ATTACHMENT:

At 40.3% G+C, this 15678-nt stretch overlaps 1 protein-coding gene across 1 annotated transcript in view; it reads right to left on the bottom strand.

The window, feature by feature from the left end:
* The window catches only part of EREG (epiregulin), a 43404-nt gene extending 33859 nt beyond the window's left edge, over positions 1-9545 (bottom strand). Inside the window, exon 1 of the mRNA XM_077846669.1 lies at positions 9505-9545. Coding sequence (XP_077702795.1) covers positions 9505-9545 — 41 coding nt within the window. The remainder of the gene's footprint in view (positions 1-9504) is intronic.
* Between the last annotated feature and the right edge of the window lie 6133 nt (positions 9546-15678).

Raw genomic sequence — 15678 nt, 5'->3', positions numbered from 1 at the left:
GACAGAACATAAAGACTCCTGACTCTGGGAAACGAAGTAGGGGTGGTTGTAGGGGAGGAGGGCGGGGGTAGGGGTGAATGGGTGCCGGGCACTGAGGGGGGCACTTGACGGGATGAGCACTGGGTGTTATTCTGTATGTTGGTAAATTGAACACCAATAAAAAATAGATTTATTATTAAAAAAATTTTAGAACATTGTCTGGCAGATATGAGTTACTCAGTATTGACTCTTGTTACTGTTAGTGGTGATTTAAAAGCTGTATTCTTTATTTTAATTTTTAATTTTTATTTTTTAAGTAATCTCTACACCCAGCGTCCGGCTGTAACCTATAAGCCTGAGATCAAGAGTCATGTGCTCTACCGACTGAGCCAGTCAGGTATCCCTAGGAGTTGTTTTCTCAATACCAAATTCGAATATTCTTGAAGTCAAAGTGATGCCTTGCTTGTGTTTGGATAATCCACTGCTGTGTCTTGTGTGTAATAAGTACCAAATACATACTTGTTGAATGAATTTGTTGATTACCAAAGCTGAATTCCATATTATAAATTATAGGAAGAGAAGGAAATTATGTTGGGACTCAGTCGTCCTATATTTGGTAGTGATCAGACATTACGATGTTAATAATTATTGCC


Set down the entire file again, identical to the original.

At 40.3% G+C, this 15678-nt stretch overlaps 1 protein-coding gene across 1 annotated transcript in view; it reads right to left on the bottom strand.

The window, feature by feature from the left end:
* The window catches only part of EREG (epiregulin), a 43404-nt gene extending 33859 nt beyond the window's left edge, over positions 1-9545 (bottom strand). Inside the window, exon 1 of the mRNA XM_077846669.1 lies at positions 9505-9545. Coding sequence (XP_077702795.1) covers positions 9505-9545 — 41 coding nt within the window. The remainder of the gene's footprint in view (positions 1-9504) is intronic.
* Between the last annotated feature and the right edge of the window lie 6133 nt (positions 9546-15678).

Raw genomic sequence — 15678 nt, 5'->3', positions numbered from 1 at the left:
GACAGAACATAAAGACTCCTGACTCTGGGAAACGAAGTAGGGGTGGTTGTAGGGGAGGAGGGCGGGGGTAGGGGTGAATGGGTGCCGGGCACTGAGGGGGGCACTTGACGGGATGAGCACTGGGTGTTATTCTGTATGTTGGTAAATTGAACACCAATAAAAAATAGATTTATTATTAAAAAAATTTTAGAACATTGTCTGGCAGATATGAGTTACTCAGTATTGACTCTTGTTACTGTTAGTGGTGATTTAAAAGCTGTATTCTTTATTTTAATTTTTAATTTTTATTTTTTAAGTAATCTCTACACCCAGCGTCCGGCTGTAACCTATAAGCCTGAGATCAAGAGTCATGTGCTCTACCGACTGAGCCAGTCAGGTATCCCTAGGAGTTGTTTTCTCAATACCAAATTCGAATATTCTTGAAGTCAAAGTGATGCCTTGCTTGTGTTTGGATAATCCACTGCTGTGTCTTGTGTGTAATAAGTACCAAATACATACTTGTTGAATGAATTTGTTGATTACCAAAGCTGAATTCCATATTATAAATTATAGGAAGAGAAGGAAATTATGTTGGGACTCAGTCGTCCTATATTTGGTAGTGATCAGACATTACGATGTTAATAATTATTGCC